Integrating storytelling as a tool for healing and community building

It started like this: a small, white video camera; two Syrian youth facilitators; and twenty-five Syrian youth in the Zaatari refugee camp in 2014.
By Mohsin Mohi ud Din, Founder of #MeWe International Inc.

This article was originally published by UNHCR on December 18, 2017.

It started like this: a small, white video camera; two Syrian youth facilitators; and twenty-five Syrian youth in the Zaatari refugee camp in 2014. Now, three years later, #MeWeSyria is a team of more than 50 trained Syrian changemakers who have successfully localized and replicated their own #MeWeSyria hubs to more than 700 refugee youth and caretakers in 8 cities across three countries.

When one actually gives youth a space to dream, lead, and act, some pretty extraordinary moments are possible. Refugee youth are leading younger refugee youth to reclaim control of the narrative of their lives.

But leaders must first be comfortable with allowing youth the space and experience to identify and address the invisible wars within the self. Only then can healing and further development occur. Sounds like common sense, right? But it never ceases to amaze me how few innovations and NGOs actually practice this and mainstream this as part of their DNA.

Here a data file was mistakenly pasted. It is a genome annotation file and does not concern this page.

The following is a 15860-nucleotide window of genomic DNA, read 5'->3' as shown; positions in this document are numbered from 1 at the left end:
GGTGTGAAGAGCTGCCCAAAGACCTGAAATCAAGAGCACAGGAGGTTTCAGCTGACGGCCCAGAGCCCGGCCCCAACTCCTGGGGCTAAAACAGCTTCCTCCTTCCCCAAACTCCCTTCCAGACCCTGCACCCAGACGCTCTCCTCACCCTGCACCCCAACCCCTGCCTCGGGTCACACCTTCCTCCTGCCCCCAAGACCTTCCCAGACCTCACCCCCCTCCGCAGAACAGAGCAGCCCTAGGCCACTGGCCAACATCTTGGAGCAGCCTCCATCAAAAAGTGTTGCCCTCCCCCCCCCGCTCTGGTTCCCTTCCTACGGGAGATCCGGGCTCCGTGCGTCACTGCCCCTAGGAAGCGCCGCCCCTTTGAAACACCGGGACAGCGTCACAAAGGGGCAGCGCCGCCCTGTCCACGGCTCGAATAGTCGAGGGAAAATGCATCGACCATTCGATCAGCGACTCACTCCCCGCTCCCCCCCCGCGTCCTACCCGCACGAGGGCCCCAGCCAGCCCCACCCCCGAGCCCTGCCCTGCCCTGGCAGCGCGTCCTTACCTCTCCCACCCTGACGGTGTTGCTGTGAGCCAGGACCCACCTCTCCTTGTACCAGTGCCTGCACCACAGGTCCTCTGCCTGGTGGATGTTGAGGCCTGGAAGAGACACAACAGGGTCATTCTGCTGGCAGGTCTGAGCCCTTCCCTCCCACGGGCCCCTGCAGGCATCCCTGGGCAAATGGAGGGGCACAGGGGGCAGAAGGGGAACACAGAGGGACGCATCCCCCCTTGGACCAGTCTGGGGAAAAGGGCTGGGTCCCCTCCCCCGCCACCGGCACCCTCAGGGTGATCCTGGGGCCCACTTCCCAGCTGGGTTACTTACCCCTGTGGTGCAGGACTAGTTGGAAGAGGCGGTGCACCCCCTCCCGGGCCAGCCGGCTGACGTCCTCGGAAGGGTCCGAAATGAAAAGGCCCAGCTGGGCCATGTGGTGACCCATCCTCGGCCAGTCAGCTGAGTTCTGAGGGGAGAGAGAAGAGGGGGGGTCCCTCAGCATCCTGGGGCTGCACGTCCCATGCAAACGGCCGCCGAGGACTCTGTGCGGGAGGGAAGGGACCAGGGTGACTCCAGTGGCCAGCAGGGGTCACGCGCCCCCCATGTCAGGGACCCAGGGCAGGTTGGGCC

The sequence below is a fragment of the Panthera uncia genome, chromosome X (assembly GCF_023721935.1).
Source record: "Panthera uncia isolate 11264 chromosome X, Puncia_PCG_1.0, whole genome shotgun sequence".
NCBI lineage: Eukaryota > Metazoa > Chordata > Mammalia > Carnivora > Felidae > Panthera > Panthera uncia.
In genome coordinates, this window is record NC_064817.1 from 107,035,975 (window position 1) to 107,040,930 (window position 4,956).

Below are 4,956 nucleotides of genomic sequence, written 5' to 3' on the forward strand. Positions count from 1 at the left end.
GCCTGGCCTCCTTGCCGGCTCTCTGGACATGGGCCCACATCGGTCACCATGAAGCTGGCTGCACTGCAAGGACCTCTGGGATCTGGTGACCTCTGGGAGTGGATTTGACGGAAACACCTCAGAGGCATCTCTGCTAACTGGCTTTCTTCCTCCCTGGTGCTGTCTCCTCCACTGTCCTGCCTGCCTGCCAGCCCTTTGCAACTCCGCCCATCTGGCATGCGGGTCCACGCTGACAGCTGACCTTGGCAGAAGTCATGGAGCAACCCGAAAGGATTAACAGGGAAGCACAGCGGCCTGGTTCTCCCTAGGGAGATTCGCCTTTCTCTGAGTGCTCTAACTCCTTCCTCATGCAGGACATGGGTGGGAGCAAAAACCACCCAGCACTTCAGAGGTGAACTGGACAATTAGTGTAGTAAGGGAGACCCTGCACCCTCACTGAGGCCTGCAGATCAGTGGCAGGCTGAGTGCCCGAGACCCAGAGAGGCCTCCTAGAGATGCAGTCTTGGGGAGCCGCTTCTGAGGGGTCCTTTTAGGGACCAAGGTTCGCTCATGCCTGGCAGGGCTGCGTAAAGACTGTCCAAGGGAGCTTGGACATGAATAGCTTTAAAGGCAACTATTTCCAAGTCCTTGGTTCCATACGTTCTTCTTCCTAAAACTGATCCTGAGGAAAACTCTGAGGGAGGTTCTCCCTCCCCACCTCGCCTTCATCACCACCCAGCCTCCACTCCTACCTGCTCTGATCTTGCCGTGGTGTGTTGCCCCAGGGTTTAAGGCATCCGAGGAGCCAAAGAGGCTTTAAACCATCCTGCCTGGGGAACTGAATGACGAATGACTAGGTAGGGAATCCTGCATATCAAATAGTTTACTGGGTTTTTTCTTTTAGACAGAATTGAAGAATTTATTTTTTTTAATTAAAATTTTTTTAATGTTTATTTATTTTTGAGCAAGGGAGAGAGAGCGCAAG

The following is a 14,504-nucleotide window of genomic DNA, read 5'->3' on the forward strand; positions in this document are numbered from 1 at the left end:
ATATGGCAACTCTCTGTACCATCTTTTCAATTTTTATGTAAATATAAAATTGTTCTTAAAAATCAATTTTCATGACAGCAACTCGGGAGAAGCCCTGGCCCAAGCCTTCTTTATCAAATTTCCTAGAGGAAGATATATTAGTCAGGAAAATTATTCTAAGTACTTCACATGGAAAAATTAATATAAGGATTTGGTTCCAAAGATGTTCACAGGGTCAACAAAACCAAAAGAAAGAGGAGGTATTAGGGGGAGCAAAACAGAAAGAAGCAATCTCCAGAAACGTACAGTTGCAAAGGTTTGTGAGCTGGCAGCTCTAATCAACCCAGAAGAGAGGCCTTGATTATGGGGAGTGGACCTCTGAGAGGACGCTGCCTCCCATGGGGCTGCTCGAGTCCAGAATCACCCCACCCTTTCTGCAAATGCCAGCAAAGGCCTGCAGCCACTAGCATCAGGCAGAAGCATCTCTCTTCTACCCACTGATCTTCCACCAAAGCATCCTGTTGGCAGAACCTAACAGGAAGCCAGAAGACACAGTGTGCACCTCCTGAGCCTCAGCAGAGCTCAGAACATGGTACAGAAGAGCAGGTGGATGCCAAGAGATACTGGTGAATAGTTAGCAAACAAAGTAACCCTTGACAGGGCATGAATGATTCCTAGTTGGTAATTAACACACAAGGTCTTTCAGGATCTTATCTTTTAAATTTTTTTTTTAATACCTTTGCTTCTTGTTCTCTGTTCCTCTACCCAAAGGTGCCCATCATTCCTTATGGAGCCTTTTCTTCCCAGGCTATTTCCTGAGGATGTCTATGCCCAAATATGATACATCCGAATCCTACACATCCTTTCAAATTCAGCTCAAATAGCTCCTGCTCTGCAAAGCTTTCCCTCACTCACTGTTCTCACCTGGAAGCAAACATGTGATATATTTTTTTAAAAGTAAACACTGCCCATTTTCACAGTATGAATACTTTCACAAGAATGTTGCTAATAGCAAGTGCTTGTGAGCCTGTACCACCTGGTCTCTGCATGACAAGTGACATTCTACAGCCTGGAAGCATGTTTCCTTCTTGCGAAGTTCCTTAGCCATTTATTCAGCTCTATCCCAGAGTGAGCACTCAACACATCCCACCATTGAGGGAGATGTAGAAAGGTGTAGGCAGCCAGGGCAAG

No, this is not a token ‘give-a-camera-to-a-refugee-project’. Technical capacity and technical innovation continue to suffer a blind-spot of not being co-created with youth, nor are they meaningfully addressing mental and psychosocial support needs of young people.

In reality, a young person writing a blog, taking a photo, or video is great, but it alone is not sufficiently engaging a young person to dream loud, fail hard, and be resilient.

But the process of connecting mind, heart and breath in safe youth-led spaces for interpersonal communication might provide an answer. Through our storytelling innovation with #MeWeSyria, we are seeing youth identify their own resilience assets, while at the same time reclaiming control of the narrative of their lives. This is made possible through storytelling missions founded on a mosaic of creative collaboration, social and emotional learning, basic neuroscience, and media literacy.

“Words are events, they do things, change things,” writes Ursula K. Le Guin.

The stories we tell ourselves–and don’t tell ourselves—-impact our emotions, physical states, our choices, and relationships. The processes of interpersonal communication and collaborative storytelling involve exercising psychological muscles, executive function, and resilience where a person can begin to gradually reclaim control of their physical and mental connection to the environment around them. In MeWe, storytelling allows a space for one to empathize with him or herself, as a step to gradually empathizing and finding a verse to add with the world around them.